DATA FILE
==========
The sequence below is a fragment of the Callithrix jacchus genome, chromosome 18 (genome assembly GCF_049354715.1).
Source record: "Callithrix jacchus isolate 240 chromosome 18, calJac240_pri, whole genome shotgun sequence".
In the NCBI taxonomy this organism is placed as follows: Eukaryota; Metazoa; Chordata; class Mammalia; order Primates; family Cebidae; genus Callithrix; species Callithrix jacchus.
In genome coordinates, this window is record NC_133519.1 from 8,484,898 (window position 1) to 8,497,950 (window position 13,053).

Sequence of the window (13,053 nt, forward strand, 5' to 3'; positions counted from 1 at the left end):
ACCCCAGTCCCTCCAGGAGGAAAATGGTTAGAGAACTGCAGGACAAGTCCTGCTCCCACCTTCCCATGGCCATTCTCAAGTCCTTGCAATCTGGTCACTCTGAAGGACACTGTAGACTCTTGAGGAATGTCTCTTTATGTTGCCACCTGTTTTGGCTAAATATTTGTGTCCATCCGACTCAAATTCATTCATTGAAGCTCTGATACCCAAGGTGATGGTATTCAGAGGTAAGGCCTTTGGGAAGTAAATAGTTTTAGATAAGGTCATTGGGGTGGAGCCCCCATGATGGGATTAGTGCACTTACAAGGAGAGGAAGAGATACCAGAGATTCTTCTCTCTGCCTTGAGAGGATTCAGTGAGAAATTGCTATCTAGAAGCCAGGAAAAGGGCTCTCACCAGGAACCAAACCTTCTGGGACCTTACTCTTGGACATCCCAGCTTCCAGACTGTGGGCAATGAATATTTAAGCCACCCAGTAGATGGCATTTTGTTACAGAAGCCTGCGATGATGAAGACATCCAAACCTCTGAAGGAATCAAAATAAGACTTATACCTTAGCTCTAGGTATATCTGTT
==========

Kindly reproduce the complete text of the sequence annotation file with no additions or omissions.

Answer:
The sequence below is a fragment of the Callithrix jacchus genome, chromosome 18 (genome assembly GCF_049354715.1).
Source record: "Callithrix jacchus isolate 240 chromosome 18, calJac240_pri, whole genome shotgun sequence".
In the NCBI taxonomy this organism is placed as follows: Eukaryota; Metazoa; Chordata; class Mammalia; order Primates; family Cebidae; genus Callithrix; species Callithrix jacchus.
In genome coordinates, this window is record NC_133519.1 from 8,484,898 (window position 1) to 8,497,950 (window position 13,053).

Sequence of the window (13,053 nt, forward strand, 5' to 3'; positions counted from 1 at the left end):
ACCCCAGTCCCTCCAGGAGGAAAATGGTTAGAGAACTGCAGGACAAGTCCTGCTCCCACCTTCCCATGGCCATTCTCAAGTCCTTGCAATCTGGTCACTCTGAAGGACACTGTAGACTCTTGAGGAATGTCTCTTTATGTTGCCACCTGTTTTGGCTAAATATTTGTGTCCATCCGACTCAAATTCATTCATTGAAGCTCTGATACCCAAGGTGATGGTATTCAGAGGTAAGGCCTTTGGGAAGTAAATAGTTTTAGATAAGGTCATTGGGGTGGAGCCCCCATGATGGGATTAGTGCACTTACAAGGAGAGGAAGAGATACCAGAGATTCTTCTCTCTGCCTTGAGAGGATTCAGTGAGAAATTGCTATCTAGAAGCCAGGAAAAGGGCTCTCACCAGGAACCAAACCTTCTGGGACCTTACTCTTGGACATCCCAGCTTCCAGACTGTGGGCAATGAATATTTAAGCCACCCAGTAGATGGCATTTTGTTACAGAAGCCTGCGATGATGAAGACATCCAAACCTCTGAAGGAATCAAAATAAGACTTATACCTTAGCTCTAGGTATATCTGTT